Thursday, January 7, 2016

Raymond Chandler's "The Blue Dahlia"

The Blue Dahlia nightclub.
"As pictures go, it is pretty lively. No classic, but no dud either."

That's how Raymond Chandler described the movie made from his only original screenplay in a 1946 letter. Chandler was typically critical of his work. In fact, The Blue Dahlia is a very good film noir. It's almost a classic, but a hastily-constructed ending and some sloppiness around the edges keep it from achieving that goal.

Alan Ladd as Johnny.
Alan Ladd stars as Johnny Morrison, a Navy officer who has returned from World War II to find his wife Helen throwing a wild party and smooching another man. Things go downhill from there, especially when Helen confesses that she lied about their son's death--the young boy died in a car accident while she was driving under the influence. Understandably, Johnny walks out on his wife and hitches a ride with a beautiful stranger named Joyce (Veronica Lake), who happens to be the wife of Helen's lover.

Buzz talking with Helen (Doris Dowling).
If you think that's a startling coincidence, then consider that Johnny's Navy pal Buzz goes to look for Johnny. He ends up in a bar sitting next to Helen, who invites him back to her apartment. The next morning, the hotel maid finds Helen's dead body. As the police search for Johnny, he starts his own investigation to uncover Helen's murderer.

As a novelist, Raymond Chandler was a master at intertwining subplots into a complex mystery. His attempts to do the same in The Blue Dahlia rely too much on coincidences. To Chandler's defense, he was given little time to write the screenplay. According to producer John Houseman, Paramount was in a rush to finish the picture because Alan Ladd was being recalled to the Army. (Others have maintained that Ladd, who served a year in the Army in 1943, was never recalled in 1946 and left for his ranch when The Blue Dahlia was completed.)

(Spoiler alert on the way!)

Alan Ladd and Veronica Lake.
The film's biggest flaw, though, is the slapdash ending in which the house detective turns out to be the killer (I'm still foggy on his motive). It's also weird to watch Johnny and Joyce playfully flirt in the final scene. Johnny has apparently failed to inform her that her husband lies dead or critically wounded. It's hard to totally blame Chandler for either of these inconsistencies. His original ending had Buzz, who was suffering from a head injury, murder Helen and then forget it until the climax. Unfortunately, the Department of the Navy objected, fearing that it would cast U.S. veterans in a negative light. Paramount requested the revised ending and Chandler provided it.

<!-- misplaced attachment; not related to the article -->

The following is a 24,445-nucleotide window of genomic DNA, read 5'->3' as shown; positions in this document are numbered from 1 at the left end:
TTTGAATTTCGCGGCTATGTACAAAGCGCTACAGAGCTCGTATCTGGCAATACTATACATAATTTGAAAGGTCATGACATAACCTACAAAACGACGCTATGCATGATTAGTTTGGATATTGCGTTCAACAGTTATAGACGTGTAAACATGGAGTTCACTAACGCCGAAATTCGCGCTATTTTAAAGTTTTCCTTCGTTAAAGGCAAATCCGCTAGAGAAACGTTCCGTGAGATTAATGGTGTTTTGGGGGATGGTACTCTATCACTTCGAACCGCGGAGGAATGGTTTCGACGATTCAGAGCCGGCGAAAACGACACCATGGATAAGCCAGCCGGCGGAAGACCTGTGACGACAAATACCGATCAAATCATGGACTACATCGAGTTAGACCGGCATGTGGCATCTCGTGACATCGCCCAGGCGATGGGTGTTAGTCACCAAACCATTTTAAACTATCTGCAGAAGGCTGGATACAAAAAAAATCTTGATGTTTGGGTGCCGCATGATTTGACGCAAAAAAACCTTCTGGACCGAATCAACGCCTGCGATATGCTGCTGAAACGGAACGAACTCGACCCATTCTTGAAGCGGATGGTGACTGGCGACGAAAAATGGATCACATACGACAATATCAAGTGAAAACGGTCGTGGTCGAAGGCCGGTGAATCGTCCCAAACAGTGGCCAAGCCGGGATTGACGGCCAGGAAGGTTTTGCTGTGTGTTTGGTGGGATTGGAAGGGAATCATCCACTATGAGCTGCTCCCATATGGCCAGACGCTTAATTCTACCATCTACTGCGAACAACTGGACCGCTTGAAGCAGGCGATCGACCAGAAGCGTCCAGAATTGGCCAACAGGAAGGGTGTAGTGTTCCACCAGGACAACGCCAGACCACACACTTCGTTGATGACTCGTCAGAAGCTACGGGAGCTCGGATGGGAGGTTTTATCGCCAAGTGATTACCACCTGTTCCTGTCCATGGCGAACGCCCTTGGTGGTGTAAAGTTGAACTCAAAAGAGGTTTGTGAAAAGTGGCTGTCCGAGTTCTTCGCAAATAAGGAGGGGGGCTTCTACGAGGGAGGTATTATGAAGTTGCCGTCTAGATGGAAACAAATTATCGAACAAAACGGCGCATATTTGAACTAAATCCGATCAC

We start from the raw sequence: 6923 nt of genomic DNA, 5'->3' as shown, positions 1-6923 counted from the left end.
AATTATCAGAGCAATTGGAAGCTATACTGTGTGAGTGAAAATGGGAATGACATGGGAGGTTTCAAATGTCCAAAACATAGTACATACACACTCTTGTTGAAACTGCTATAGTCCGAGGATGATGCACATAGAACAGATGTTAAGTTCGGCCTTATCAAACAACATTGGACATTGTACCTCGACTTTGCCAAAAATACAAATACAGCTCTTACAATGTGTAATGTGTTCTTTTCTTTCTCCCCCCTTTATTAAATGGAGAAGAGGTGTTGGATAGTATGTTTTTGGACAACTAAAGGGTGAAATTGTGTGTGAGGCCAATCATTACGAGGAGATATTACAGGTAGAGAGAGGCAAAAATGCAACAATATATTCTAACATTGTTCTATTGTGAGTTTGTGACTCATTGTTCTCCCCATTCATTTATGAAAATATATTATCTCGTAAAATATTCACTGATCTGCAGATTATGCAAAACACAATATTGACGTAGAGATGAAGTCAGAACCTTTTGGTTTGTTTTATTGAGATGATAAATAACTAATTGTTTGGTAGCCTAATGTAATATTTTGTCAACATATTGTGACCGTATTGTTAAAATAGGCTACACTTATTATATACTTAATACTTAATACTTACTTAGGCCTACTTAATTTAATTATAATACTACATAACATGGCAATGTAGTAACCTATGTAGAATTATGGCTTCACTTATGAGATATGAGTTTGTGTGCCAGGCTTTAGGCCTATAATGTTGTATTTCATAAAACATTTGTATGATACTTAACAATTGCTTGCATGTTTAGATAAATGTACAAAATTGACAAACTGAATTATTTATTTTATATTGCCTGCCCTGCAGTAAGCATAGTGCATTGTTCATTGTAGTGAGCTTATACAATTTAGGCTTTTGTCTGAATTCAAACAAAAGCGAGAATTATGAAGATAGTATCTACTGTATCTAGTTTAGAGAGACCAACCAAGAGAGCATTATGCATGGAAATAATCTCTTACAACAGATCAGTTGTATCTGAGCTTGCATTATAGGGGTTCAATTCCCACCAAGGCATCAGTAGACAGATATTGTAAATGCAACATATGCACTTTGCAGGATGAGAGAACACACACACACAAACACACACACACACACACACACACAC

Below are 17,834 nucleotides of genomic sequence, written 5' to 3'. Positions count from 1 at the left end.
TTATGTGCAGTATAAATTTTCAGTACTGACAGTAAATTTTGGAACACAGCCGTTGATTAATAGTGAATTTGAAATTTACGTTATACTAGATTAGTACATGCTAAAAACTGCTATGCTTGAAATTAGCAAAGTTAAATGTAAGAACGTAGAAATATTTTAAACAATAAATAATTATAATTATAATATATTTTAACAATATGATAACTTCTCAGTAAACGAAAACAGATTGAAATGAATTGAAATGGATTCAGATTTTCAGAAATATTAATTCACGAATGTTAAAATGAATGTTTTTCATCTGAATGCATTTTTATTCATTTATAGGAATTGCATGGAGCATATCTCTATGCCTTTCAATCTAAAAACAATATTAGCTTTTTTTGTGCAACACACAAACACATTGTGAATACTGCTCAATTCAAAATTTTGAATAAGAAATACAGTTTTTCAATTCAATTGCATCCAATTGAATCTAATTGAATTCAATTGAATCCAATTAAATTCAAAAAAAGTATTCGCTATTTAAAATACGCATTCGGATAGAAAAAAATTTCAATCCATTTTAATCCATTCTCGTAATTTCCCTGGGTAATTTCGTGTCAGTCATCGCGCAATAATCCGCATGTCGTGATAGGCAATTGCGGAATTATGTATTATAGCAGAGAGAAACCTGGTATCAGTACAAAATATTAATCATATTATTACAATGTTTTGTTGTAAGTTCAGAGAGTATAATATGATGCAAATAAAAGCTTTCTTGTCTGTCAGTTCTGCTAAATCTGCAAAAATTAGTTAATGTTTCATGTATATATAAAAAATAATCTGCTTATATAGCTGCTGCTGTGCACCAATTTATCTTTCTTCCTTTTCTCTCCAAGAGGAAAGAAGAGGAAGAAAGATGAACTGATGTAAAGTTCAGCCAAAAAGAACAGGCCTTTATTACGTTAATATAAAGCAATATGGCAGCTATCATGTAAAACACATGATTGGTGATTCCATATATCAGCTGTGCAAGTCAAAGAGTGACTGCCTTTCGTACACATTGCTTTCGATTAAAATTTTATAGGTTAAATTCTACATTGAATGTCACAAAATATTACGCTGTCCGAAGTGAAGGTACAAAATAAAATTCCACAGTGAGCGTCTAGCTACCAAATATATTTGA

Despite its flaws, Chandler's script boasts well-developed characters and sharp dialogue. I love the little touches like a thug knocking out Johnny, spotting a nice pen in his pocket, and taking it. Chandler received an Oscar nomination for Best Original Screenplay. Two years earlier, Chandler received his only other nomination for co-writing Double Indemnity with Billy Wilder.

Veronica Lake as Joyce.
The Blue Dahlia was the third of four screen pairings of Alan Ladd and Veronica Lake. They had learned to play off each naturally by then, making their "meet cute" a charming scene despite its unlikeliness (really, why would someone like Joyce pick up a complete stranger walking along the road?). In fact. The Blue Dahlia may feature my favorite Veronica Lake performance. The supporting cast is solid, though William Bendix goes over the top once or twice as the troubled Buzz.

While Chandler thought George Marshall was a mediocre director, Marshall keeps the plot moving along smartly. He also employs some effective long shots, such as when Joyce spots Johnny at a hotel desk and warns him about the police.

The bottom line is that The Blue Dahlia remains a memorable film noir despite its imperfections. It's just not as well-written as Chandler's Double Indemnity nor as stylish as Ladd and Lake's This Gun for Hire.


  1. The movie creates an appealing noir mood, and sometimes that's all you want - especially late at night. It became a favourite when I was a teen and my feelings have remained affectionate throughout the years. I even chose the paint colour for my living room simply because it is "blue dahlia".

  2. Love this movie, but mainly for Lake and Bendix. It's one that I've managed not to over-watch, which is probably part of why its affection still holds. Oddly, I remembered it as having the ending that Bendix is the crazed amnesiac killer, but that's probably because I haven't seen it for a while and that's the ending that makes sense.

  3. I didn't realize the time pressure involved with this script. That does answer a few questions.

    However, blemishes aside, this is still a terrific film – one that I need to see again!

  4. I really enjoyed the startling opening of "The Blue Dahlia." What an awful way to come home from war! This is a good film noir but the ending is awkward and I agree with you that the ending keeps it from achieving "great" status.

  5. Chandler's assessment of the film was pretty accurate. It's still quite enjoyable--not a classic but far from a dud either. I actually like the revised ending because it was so obvious that Bendix was the likely culprit that I thought he worked better as a red herring than as the killer. Doris Dowling, who played Ladd's wife in the picture, costarred in the Italian neorealist film "Bitter Rice" a few years later.

  6. I'm a big fan of Chandler's novels and especially his dialog, which can't be beaten in film noir. And I like this film too, evn with its imperfections. Lake and Ladd make a great pair and you root for them to get together. Thanks for reviewing this noir classic Rick.

  7. While Lake and Ladd are the stars, I also liked the contributions of the ensemble cast. Not a classic, but a great noir mood; I loved the postwar bleakness. There are worse ways to pass the time!